It was a privilege to attend this conference and to be a part of 3 amazing days listening to the most influential people in NVR. The conference was opened by Haim Omer, who also gave a keynote speech and workshops alongside Nahi Alon, another clinical psychologist.
To sit alongside such a wealth of experts in this field, such skilled and reputable practitioners who have developed strands of the approach in their own way, Uri Weiblatt on Shame, Irit Schorr Sapir on ADHD, and Dan Dolberger on AED (Adult Entitled Dependency) to name but a few. The conference was attended by at least 350 practitioners from all over the world including Belgium, France, Germany, Austria, England and obviously Israel.
The conference was impeccably organised by Sharon Beiman and held at the college in Jaffa. Local students helped the three days run smoothly by supporting the delegates to attend the designated chosen workshops. We were made to feel so welcome and very well looked after. Lunch consisted of a host of amazing delights of sweet and savoury treats to dine on whilst lounging in the sunny communal areas during the break times; we were even offered a walking tour around old Jaffa Town during the first day, showing the local sights in the flea market district.
The workshops on days two and three were brilliant, and we agreed to each choose a different one and feed back to one another of the experience.
• NVR at school | Cakebread, Callander, Okereke, Campforts, van Nus
• Hitting the wrong basket! when trauma-based NVR merges with neuro de escalation, yellow is the new red | Thelen, Göttl, Ofner
• Regulating intense shame of children, adolescents and their parents | Uri Weinblatt
Uri said: In recent years, the emotion of shame has drawn considerable research attention. Scholars have assigned shame an increasingly central role in various psychological conditions, ranging from social phobia and eating disorders to school refusal, PTSD and violence. In spite of these developments, a structured approach for shame regulation and management for children, adolescents and their parents has yet to be introduced – possibly, because the field of “shame therapy” is so new.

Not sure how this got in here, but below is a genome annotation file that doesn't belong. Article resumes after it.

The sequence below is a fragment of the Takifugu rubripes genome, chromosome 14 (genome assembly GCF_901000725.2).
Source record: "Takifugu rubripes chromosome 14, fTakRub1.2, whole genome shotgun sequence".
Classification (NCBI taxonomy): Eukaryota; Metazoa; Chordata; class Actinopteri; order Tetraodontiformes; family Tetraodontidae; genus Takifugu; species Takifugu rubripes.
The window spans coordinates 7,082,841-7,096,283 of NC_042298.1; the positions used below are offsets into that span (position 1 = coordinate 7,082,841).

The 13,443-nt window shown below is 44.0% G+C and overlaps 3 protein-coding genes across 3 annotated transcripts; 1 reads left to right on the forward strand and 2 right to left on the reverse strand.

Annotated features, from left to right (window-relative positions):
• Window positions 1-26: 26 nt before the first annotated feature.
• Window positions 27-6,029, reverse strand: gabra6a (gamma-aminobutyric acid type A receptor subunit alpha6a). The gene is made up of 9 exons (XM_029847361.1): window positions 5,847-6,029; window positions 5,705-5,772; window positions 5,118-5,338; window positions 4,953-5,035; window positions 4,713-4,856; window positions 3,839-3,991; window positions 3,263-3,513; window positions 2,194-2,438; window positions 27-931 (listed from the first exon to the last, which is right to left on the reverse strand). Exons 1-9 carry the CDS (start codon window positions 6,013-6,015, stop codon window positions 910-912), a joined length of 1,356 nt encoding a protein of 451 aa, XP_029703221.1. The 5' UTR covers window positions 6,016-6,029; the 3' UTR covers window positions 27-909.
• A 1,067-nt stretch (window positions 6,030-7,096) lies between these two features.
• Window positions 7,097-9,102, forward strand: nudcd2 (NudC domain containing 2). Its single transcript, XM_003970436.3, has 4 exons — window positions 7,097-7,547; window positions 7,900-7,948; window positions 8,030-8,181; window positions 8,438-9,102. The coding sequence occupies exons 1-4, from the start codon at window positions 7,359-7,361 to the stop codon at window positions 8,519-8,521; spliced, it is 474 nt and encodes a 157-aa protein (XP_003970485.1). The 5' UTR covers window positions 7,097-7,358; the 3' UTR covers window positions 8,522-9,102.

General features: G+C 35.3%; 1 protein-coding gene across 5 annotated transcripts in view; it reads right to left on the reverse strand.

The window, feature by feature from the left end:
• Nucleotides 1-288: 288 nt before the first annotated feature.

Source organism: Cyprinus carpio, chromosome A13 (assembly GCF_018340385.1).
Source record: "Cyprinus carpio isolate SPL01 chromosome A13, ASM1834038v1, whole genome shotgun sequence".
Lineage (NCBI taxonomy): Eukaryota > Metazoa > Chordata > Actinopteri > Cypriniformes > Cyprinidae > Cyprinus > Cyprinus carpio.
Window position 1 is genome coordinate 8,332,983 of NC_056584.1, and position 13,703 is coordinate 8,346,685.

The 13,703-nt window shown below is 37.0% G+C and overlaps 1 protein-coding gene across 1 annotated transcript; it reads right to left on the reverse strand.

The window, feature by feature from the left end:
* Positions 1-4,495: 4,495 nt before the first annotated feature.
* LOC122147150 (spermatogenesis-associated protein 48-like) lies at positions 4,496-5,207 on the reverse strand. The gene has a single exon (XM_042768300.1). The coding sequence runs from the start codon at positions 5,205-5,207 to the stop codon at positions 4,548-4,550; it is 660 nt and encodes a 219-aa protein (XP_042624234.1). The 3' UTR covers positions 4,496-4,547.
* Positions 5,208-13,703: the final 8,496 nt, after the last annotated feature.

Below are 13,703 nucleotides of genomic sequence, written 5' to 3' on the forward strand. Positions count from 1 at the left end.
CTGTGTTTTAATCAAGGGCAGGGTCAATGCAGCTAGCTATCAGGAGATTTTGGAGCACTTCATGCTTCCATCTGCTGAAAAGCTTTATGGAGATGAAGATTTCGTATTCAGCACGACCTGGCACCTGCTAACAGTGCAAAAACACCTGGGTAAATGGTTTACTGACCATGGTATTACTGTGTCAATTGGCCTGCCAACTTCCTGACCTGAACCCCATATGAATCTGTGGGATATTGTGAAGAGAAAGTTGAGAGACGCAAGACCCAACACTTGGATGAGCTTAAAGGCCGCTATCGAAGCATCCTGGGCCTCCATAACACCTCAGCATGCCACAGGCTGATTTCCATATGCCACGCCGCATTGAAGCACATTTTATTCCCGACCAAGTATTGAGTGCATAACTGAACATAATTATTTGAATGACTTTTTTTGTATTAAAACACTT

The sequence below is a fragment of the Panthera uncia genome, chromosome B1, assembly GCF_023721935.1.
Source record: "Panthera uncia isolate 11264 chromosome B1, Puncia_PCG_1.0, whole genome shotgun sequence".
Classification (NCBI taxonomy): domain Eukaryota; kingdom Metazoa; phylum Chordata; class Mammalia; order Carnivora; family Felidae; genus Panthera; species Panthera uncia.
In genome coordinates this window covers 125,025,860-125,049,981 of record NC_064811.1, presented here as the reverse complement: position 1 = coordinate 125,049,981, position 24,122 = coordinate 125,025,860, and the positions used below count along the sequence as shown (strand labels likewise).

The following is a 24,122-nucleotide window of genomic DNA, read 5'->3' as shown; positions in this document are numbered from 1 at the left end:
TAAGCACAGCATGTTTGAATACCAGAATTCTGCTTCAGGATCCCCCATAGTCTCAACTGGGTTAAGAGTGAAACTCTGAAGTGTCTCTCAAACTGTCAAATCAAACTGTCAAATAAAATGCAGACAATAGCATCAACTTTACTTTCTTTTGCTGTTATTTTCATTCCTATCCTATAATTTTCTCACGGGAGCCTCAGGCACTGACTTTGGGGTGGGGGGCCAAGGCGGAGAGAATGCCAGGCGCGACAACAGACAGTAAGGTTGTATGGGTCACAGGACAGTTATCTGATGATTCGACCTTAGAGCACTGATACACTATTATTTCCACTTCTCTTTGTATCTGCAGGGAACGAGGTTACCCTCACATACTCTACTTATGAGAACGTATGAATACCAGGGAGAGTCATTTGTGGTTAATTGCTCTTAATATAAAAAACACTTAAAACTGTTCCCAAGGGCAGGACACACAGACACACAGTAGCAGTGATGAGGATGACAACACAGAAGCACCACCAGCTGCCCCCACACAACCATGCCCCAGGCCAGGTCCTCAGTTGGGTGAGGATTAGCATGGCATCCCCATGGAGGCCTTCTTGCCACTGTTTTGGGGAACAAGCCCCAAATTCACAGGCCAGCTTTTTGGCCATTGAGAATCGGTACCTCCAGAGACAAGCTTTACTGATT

The importance of addressing shame rests on two basic assumptions.
1. The first is that, at the heart of many problems that bring a client to therapy in the first place – be it a child acting aggressively, communication problems between parents and teens, school problems and more – lies unregulated shame, which contributes to intense suffering, for both the child and his or her environment.
2. The second premise is that most of the disruptions in a therapeutic relationship are shame-related. In other words, relationships in a child’s life – both in and outside therapy – are, to a large extent, governed (and compromised) by shame.
As a result, without the continual regulation of shame in the therapeutic encounter, even the most sophisticated interventions offered to children and their families, and even if they are implemented with the highest degree of good will, at best have a minimal benefit, and at worst intensify shame. The latter outcome is bound to lead to the rejection of the intervention by the client, as well as to conflict and ‘resistance’ in the therapeutic relationship. The presentation addresses this issue by outlining a unified and clearly structured therapeutic approach which is based on NVR interventions and has been tailored to address the unique challenges of regulating shame. The term “regulation” is of special importance because, in therapy, clients often experience either too much or too little shame, conditions that are known as “shamefulness” and “shamelessness,” respectively. Dealing with these aspects is crucial for therapy’s success. The presentation relays how children, as well as their parents, can oscillate between shameful and shameless states – a transition that tends to lead to either aggressive or withdrawn behaviours – and introduces an innovative approach to managing and stabilising such conditions.
The whole three days was very enjoyable and the 6th International NVR Conference will be held in Austria in 2020.
Accredited NVR Practitioner